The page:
2015 AMC 12A Problems/Problem 22


For each positive integer $n$, let $S(n)$ be the number of sequences of length $n$ consisting solely of the letters $A$ and $B$, with no more than three $A$s in a row and no more than three $B$s in a row. What is the remainder when $S(2015)$ is divided by $12$?

$\textbf{(A)}\ 0\qquad\textbf{(B)}\ 4\qquad\textbf{(C)}\ 6\qquad\textbf{(D)}\ 8\qquad\textbf{(E)}\ 10$

Solution 1

One method of approach is to find a recurrence for $S(n)$.

Let us define $A(n)$ as the number of sequences of length $n$ ending with an $A$, and $B(n)$ as the number of sequences of length $n$ ending in $B$. Note that $A(n) = B(n)$ and $S(n) = A(n) + B(n)$, so $S(n) = 2A(n)$.

For a sequence of length $n$ ending in $A$, it must be a string of $A$s appended onto a sequence ending in $B$ of length $n-1, n-2, \text{or}\ n-3$. So we have the recurrence: \[A(n) = B(n-1) + B(n-2) + B(n-3) = A(n-1) + A(n-2) + A(n-3)\]

We can thus begin calculating values of $A(n)$. We see that the sequence goes (starting from $A(0) = 1$): $1,1,2,4,7,13,24...$

A problem arises though: the values of $A(n)$ increase at an exponential rate. Notice however, that we need only find $S(2015)\ \text{mod}\ 12$. In fact, we can use the fact that $S(n) = 2A(n)$ to only need to find $A(2015)\ \text{mod}\ 6$. Going one step further, we need only find $A(2015)\ \text{mod}\ 2$ and $A(2015)\ \text{mod}\ 3$ to find $A(2015)\ \text{mod}\ 6$.

Here are the values of $A(n)\ \text{mod}\ 2$, starting with $A(0)$: \[1,1,0,0,1,1,0,0...\]

Since the period is $4$ and $2015 \equiv 3\ \text{mod}\ 4$, $A(2015) \equiv 0\ \text{mod}\ 2$.

Similarly, here are the values of $A(n)\ \text{mod}\ 3$, starting with $A(0)$: \[1,1,2,1,1,1,0,2,0,2,1,0,0,1,1,2...\]

Since the period is $13$ and $2015 \equiv 0\ \text{mod}\ 13$, $A(2015) \equiv 1\ \text{mod}\ 3$.

Knowing that $A(2015) \equiv 0\ \text{mod}\ 2$ and $A(2015) \equiv 1\ \text{mod}\ 3$, we see that $A(2015) \equiv 4\ \text{mod}\ 6$, and $S(2015) \equiv 8\ \text{mod}\ 12$. Hence, the answer is $\textbf{(D)}$.

  • Note that instead of introducing $A(n)$ and $B(n)$, we can simply write the relation $S(n)=S(n-1)+S(n-2)+S(n-3),$ and proceed as above.

Recursion Solution 2

The huge $n$ value in place, as well as the "no more than... in a row" are key phrases that indicate recursion is the right way to go. Let's go with finding the case of $S(n)$ from previous cases. So how can we make the words of $S(n)$? Do we choose 3-in-a-row of one letter, $A$ or $B$, or do we want $2$ consecutive ones or $1$? Note that this covers all possible cases of ending with $A$ and $B$ with a certain number of consecutive letters. And obviously they are all distinct.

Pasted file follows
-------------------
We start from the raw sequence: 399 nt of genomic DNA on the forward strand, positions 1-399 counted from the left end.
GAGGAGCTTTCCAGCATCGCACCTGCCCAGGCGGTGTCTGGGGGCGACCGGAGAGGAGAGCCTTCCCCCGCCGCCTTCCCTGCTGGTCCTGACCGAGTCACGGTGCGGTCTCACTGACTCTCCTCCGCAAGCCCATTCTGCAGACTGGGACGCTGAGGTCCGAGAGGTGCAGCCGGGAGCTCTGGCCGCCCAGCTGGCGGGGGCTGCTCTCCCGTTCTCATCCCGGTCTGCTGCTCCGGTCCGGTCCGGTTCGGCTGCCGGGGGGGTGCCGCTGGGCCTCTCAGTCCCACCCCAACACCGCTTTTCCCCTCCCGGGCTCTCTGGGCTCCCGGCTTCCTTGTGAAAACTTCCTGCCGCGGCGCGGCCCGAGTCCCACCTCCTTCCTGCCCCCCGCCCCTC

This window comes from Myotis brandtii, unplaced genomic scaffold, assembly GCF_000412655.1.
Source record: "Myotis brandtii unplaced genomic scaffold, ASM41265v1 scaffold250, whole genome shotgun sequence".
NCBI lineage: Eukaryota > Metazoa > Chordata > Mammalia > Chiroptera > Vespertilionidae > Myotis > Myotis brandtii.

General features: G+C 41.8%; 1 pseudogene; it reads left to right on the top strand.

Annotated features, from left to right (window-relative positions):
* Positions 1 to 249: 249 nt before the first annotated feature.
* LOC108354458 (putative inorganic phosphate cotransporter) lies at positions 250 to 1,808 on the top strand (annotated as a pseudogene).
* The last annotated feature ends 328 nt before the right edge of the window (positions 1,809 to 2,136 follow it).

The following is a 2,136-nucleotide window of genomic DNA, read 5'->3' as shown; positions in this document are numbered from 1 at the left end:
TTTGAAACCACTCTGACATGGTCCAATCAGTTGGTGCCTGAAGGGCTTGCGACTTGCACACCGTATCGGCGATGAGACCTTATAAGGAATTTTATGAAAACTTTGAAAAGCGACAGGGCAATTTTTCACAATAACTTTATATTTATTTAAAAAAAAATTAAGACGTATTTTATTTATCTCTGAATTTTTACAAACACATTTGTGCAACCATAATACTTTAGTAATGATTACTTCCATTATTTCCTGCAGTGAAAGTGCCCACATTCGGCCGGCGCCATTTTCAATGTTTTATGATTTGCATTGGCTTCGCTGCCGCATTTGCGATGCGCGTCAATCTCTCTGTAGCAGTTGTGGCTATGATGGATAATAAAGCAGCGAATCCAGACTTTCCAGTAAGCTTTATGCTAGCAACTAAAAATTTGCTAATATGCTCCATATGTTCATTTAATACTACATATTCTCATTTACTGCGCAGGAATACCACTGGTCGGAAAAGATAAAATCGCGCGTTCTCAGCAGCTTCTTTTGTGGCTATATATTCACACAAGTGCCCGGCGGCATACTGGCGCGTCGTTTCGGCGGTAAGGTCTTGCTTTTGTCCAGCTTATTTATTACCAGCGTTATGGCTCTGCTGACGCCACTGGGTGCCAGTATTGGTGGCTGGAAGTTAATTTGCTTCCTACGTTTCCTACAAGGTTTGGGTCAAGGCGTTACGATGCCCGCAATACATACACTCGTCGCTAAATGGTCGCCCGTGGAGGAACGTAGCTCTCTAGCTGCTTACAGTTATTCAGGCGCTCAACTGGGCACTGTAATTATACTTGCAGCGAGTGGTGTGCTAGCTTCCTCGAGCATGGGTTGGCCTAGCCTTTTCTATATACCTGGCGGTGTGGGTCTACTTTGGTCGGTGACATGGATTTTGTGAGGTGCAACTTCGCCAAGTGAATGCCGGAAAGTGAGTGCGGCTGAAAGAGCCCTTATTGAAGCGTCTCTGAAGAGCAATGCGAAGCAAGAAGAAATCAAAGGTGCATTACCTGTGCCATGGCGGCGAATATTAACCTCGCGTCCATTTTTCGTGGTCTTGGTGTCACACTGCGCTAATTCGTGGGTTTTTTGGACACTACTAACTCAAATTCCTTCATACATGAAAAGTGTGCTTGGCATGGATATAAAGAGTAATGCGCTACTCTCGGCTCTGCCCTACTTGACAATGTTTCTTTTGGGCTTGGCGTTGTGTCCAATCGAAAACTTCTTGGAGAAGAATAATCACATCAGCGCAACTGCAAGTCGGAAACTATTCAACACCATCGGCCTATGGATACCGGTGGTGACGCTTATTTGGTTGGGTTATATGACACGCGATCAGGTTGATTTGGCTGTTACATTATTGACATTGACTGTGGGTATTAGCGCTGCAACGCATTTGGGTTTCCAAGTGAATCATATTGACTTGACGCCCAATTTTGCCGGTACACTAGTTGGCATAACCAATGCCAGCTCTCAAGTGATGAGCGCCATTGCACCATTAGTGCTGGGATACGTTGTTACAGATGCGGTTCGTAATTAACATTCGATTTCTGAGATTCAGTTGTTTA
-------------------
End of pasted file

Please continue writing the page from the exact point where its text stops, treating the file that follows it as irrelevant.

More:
[Convince yourself that each case for $S(n)$ is considered exactly once by using these cues: does it end in $3$, $2$, or $1$ consecutive letter(s) ($1$ consecutive means a string like ...$BA$, ...$AB$, as in the letter switches) and does it $WLOG$ consider both $A$ and $B?$]

From there we realize that $S(n)=S(n-1)+S(n-2)+S(n-3)$ because 3 in a row requires $S(n-3)$, and so on. We need to find $S(2015)$ mod 12. We first compute $S(2015)$ mod $3$ and mod $4$. By listing out the residues mod $3$, we find that the cycle length for mod $3$ is $13$. $2015$ is $0$ mod $13$ so $S(2015) = S(13) = 2$ mod $3$. By listing out the residues mod $4$, we find that the cycle length for mod $4$ is $4$. S(2015) = S(3) = mod $4$. By Chinese Remainder Theorem, $S(2015) =\boxed{8}$ mod $12$.

Solution 3 (Easy Version)

We can start off by finding patterns in $S(n)$. When we calculate a few values we realize either from performing the calculation or because the calculation was performed in the exact same way that $S(n) = 2^n - 2((n_4)- (n_5) \dots (n_n))$. Rearranging the expression we realize that the terms aside from $2^{2015}$ are congruent to $0$ mod $12$(Just put the equation in terms of 2^{2015} and the four combinations excluded and calculate the combinations mod $12$). Using patterns we can see that $2^{2015}$ is congruent to $8$ mod $12$. Therefore $\boxed {8}$ is our answer.

Video Solution by Richard Rusczyk


~ dolphin7

See Also

2015 AMC 12A (ProblemsAnswer KeyResources)
Preceded by
Problem 21
Followed by
Problem 23
1 2 3 4 5 6 7 8 9 10 11 12 13 14 15 16 17 18 19 20 21 22 23 24 25
All AMC 12 Problems and Solutions